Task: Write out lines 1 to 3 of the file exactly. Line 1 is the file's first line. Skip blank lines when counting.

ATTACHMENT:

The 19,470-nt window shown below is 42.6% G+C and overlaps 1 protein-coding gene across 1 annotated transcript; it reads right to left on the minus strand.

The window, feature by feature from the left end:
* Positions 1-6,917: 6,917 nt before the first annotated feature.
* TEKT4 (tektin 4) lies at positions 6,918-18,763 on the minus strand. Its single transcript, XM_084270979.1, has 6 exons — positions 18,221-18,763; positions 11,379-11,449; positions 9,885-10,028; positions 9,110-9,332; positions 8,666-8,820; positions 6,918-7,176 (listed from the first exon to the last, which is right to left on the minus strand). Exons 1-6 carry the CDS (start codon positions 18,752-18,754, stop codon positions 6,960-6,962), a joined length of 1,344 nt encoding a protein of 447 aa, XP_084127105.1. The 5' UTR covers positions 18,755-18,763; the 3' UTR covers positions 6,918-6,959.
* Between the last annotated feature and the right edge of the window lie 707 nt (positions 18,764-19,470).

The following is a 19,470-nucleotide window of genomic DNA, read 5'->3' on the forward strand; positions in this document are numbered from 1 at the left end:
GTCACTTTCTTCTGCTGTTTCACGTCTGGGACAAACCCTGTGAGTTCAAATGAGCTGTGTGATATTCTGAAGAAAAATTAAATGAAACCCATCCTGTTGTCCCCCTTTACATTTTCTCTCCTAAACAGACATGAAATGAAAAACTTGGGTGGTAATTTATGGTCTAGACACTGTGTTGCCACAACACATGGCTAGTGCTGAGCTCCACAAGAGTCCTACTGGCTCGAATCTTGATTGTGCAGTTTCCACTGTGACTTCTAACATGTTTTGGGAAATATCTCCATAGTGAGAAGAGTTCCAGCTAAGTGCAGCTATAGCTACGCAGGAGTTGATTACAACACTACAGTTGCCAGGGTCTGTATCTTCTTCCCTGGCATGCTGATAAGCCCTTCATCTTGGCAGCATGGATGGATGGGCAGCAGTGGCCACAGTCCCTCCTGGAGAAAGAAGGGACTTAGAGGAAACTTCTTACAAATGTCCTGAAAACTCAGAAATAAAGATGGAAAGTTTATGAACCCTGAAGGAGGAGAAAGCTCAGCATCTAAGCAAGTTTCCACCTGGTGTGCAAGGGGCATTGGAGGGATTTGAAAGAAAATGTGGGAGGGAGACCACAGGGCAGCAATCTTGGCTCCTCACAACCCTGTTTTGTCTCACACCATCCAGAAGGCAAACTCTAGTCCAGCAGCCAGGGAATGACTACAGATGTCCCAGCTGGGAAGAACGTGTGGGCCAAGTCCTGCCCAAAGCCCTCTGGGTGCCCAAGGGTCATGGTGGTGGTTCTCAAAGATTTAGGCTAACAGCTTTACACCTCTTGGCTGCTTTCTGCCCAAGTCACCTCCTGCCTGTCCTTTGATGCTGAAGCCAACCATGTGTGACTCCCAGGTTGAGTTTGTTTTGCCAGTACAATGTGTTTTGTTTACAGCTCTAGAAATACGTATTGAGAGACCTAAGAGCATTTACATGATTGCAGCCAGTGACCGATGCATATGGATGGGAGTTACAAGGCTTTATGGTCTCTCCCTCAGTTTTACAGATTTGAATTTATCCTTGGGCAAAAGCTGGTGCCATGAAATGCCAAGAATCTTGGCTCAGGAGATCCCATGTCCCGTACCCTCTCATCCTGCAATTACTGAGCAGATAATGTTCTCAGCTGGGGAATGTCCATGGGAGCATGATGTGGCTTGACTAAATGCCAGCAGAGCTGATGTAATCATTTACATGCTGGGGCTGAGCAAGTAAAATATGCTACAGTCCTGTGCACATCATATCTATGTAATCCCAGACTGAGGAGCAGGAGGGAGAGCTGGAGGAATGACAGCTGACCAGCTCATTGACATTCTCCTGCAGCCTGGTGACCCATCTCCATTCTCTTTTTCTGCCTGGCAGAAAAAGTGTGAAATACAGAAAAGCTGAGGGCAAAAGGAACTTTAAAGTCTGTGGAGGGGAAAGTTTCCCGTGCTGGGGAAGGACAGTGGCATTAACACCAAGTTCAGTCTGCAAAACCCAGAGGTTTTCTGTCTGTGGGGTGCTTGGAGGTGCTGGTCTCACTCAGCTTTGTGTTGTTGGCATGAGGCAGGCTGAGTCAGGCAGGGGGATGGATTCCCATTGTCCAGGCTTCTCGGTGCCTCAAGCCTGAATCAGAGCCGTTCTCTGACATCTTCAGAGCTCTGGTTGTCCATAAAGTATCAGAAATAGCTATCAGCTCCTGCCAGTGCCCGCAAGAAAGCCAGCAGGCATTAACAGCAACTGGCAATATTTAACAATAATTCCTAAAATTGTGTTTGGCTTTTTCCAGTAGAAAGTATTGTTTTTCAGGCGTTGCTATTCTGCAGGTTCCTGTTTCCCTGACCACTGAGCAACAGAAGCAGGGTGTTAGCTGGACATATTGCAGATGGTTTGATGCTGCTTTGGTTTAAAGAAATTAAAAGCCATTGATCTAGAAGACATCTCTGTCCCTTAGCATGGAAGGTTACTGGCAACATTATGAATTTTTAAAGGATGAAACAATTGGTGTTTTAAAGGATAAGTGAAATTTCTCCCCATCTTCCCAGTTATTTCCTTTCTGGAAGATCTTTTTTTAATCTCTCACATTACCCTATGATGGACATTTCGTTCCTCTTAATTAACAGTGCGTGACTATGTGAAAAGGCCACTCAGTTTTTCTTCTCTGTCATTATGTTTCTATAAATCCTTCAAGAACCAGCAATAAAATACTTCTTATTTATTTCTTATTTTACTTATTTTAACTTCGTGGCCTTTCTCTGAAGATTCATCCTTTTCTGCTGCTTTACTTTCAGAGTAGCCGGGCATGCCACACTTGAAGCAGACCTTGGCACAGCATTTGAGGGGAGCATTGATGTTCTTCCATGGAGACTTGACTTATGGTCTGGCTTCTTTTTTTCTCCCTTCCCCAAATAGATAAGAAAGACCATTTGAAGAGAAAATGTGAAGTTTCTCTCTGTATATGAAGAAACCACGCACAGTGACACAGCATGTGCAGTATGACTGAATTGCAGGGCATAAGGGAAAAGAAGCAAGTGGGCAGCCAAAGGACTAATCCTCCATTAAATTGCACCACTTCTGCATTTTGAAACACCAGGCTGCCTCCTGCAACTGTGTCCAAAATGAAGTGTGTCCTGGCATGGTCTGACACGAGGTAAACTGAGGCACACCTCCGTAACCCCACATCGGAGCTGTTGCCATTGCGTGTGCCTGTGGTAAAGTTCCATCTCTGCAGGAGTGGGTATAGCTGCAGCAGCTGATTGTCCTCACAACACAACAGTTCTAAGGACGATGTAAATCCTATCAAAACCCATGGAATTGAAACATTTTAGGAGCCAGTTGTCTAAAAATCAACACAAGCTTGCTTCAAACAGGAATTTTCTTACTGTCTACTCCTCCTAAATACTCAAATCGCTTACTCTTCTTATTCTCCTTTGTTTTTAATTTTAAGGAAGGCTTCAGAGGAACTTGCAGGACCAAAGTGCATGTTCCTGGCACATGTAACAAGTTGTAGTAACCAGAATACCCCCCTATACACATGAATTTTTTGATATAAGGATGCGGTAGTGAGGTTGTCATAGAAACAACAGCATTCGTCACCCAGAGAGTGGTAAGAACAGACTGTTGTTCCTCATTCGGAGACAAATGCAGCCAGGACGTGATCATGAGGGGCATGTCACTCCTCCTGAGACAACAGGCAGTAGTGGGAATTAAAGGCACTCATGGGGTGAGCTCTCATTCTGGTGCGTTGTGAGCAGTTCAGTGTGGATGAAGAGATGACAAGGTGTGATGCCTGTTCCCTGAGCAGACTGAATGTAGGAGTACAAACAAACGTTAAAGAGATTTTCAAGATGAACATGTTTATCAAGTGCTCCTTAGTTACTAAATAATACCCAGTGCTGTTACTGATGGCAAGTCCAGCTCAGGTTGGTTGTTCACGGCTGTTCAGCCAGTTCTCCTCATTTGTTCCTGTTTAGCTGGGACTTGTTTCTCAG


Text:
The 19,470-nt window shown below is 42.6% G+C and overlaps 1 protein-coding gene across 1 annotated transcript; it reads right to left on the minus strand.

The window, feature by feature from the left end:
* Positions 1-6,917: 6,917 nt before the first annotated feature.